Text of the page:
In the New Testament, by contrast, there are only a few references to family inheritance--one of them in our text from Luke. Jesus dismisses the concern of the younger brother in this story. Refusing to arbitrate between him and his older brother, Jesus proceeds to warn against greed: "One's life does not consist in the abundance of one's possessions" [12:15]. What really matters is not earthly riches but being rich toward God. The inheritance that stands out in the New Testament is God's kingdom, a moral and spiritual commonwealth of those who do as God's wills and desires.

Whether land and its associated wealth in the Old Testament or kingdom in the New, however, the biblical emphasis upon inheritance is clearly linked with God's purposes, and with how God wants our lives to be ordered in relation to others. The purpose of an inheritance is not to show favoritism, or to provide advantage, or to promote greed, or to manipulate and control behavior. In the Gospel of Matthew, those who have fed the hungry, clothed the naked, visited the sick and in prison, "inherit the kingdom," but it comes to them as a gift and unsought reward, not an expectation. The vision of the kingdom is a vision of the world in which our wills are conformed to the Divine Will.

Let me try to bring this down to earth. There are lots of practical reasons for writing a will. Without a will, the probate court will decide how to distribute your estate, in keeping with the laws of the state. The results may differ greatly from your wishes. Moreover, a will is an act of consideration toward those loved ones who will survive you. It leaves little room for dispute and little cause for anguish about your wishes. A will is also necessary to provide for the guardianship of your minor children. A will is not needed for every such matter, however. There are ways of passing on major assets without a will. Deferred gifts of various kinds, charitable gift annuities, living trusts and life insurance are other ways that may be more suitable in certain circumstances. But a will remains an important means of insuring, so far as possible, that your wishes are fulfilled.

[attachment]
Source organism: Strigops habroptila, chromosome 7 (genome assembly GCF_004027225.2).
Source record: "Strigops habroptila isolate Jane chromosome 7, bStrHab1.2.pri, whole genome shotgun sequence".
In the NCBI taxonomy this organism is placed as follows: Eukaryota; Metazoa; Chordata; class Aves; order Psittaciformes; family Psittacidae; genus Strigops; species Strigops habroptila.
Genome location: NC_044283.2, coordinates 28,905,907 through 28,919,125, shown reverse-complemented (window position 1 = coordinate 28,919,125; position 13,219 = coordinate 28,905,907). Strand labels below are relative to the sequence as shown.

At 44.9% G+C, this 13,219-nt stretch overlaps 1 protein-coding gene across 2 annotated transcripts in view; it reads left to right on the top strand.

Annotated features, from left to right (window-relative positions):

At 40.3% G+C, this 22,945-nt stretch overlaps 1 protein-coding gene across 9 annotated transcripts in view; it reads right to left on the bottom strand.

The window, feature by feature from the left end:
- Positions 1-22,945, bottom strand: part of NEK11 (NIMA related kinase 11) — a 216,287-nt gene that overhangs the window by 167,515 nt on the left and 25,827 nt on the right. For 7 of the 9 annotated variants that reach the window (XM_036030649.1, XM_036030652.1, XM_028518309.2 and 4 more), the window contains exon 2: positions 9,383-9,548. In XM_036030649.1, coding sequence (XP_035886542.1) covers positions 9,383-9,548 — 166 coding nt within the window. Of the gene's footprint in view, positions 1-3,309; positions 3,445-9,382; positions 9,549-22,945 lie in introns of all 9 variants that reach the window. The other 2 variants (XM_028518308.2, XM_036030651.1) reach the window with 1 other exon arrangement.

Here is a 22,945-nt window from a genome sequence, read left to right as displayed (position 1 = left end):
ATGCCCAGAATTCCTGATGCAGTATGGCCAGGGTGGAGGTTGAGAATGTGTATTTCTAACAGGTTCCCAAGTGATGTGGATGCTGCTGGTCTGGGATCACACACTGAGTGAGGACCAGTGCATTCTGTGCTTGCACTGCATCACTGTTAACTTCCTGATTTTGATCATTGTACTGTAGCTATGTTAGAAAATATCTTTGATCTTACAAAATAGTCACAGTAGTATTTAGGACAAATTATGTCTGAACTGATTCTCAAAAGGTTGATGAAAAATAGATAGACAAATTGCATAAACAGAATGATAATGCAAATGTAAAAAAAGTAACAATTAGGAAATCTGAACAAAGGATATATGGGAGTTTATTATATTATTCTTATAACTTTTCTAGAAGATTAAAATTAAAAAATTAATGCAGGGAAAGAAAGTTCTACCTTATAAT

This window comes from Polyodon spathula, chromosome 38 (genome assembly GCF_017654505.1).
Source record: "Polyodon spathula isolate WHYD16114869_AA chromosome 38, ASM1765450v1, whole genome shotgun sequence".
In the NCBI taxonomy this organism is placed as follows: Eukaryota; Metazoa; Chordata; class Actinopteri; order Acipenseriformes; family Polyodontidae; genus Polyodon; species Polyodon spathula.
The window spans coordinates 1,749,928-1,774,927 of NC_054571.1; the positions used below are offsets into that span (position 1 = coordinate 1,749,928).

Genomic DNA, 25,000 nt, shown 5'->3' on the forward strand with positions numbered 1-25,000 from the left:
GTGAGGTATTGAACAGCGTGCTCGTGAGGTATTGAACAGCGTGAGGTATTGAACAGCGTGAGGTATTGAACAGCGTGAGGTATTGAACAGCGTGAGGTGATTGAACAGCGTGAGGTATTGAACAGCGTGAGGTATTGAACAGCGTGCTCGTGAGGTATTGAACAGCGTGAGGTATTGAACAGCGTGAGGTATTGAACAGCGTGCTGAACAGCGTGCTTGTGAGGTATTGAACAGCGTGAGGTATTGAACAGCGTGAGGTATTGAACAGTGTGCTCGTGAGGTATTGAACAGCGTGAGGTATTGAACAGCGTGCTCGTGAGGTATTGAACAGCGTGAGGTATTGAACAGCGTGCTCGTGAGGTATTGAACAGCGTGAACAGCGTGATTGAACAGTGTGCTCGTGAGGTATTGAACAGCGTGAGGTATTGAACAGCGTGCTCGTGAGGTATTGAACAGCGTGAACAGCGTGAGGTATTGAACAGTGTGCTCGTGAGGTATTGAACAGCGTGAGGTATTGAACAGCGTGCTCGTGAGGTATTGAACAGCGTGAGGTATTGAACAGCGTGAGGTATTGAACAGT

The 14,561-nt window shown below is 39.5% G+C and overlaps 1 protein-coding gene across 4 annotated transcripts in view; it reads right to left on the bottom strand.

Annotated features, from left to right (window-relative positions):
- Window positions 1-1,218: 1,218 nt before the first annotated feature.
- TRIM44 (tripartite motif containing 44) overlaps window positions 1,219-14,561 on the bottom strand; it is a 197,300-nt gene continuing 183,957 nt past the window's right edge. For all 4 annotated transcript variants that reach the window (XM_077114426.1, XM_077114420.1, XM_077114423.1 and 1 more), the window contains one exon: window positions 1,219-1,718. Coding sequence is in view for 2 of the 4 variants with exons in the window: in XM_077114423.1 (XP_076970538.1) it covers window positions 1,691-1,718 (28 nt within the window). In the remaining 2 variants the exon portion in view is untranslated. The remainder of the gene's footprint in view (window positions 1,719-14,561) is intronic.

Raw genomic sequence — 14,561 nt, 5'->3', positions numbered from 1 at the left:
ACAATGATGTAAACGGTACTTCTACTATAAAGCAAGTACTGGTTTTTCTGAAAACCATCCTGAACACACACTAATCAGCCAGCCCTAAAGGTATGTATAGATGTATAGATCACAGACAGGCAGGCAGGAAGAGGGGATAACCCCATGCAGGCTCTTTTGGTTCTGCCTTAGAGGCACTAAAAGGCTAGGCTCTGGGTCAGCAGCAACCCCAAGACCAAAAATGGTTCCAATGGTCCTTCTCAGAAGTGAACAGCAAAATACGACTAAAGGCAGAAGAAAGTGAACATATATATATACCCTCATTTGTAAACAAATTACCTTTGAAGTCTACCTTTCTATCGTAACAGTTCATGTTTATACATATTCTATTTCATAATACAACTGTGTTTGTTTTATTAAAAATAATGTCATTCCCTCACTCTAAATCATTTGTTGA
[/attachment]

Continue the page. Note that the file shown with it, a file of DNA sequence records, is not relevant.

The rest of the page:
I would hope, however, that you would regard the writing of your will not just as a matter of expediency but as an expression of your religious faith. And I would think that you would want your will to embody in important ways those same values and commitments that were central to your life of faith. Suppose for a moment that, before you died, you were given a month to dispose of everything that you have. At the end of this month, you knew your life would be ended. Until the end of this month, you knew that provision had been made for all your needs. All you had to do was decide the best way to distribute what you had. It seems to me that is a helpful way to think about a will. The main difference is that you may have to leave some of those decisions, especially the details, to others.

Most of us, in making a will, want to be sure that our spouses and children are adequately provided for. When Hayden and I last made our wills, we willed everything to each other in the event of our individual deaths. But then we made particular provisions in the event of both our deaths. We also made provisions in the event that we were to die without surviving children. Those provisions have to do with the disposition of the bulk of our estate. In the event that our children do not survive us, nor we each other, our estate is to be divided among five non-profit organizations, all of them at least marginally church-related. Two of them are colleges, two are divinity schools, and one is a church service organization. When we re-write these wills, we will doubtless make some changes, but I suspect we will want to make similar provisions for our estate to go institutions and causes that we support. And I suspect that most if not all of those will be in some way church-related. For the much more likely event that our children do survive us, I am sure we will make provision for them and their needs. But I suspect that we will also provide that some portion of our estate be given in ways that will continue to sustain the causes and communities that have been important in our lives.

As a pastor I have often been dismayed at how seldom the church and its organizations are named as beneficiaries in people's wills. This seems true even for people who have given significantly of their lives, their time, their energies, and their money to the church during their lifetime. Often there seems to be little relationship between the way the person's resources were used in life and the way they end up being distributed in death. I am not sure why this is, but I do have some hunches. One of those hunches is that most people seem to feel an obligation to give to surviving family members at death beyond what they would ever have given them in life. I won't try to say anything more about this this morning except that it would be nice if we could give more to each other while we are still living, and not wait until we die.

A second hunch I have about why the deceased person's resources are often distributed in a way that seems incongruent with the person's life and commitments has to do with poor planning. Maybe there is no will, or maybe the will is poorly written. Several years ago an elderly church member who sensed that she did not have much more time invited me into her home for a visit, at least in part to inform me about some money she was leaving behind. Her closest living relative was a nephew in a nearby town who had been helping with her financial affairs and who, I assumed, would inherit the bulk of her estate. But she told me that she had set aside a couple bonds or CDs--I don't remember exactly--that were to go a former minister of the church and to the church itself. Part of her concern was that the former minister, who had moved away, would be located in order to receive his bequest.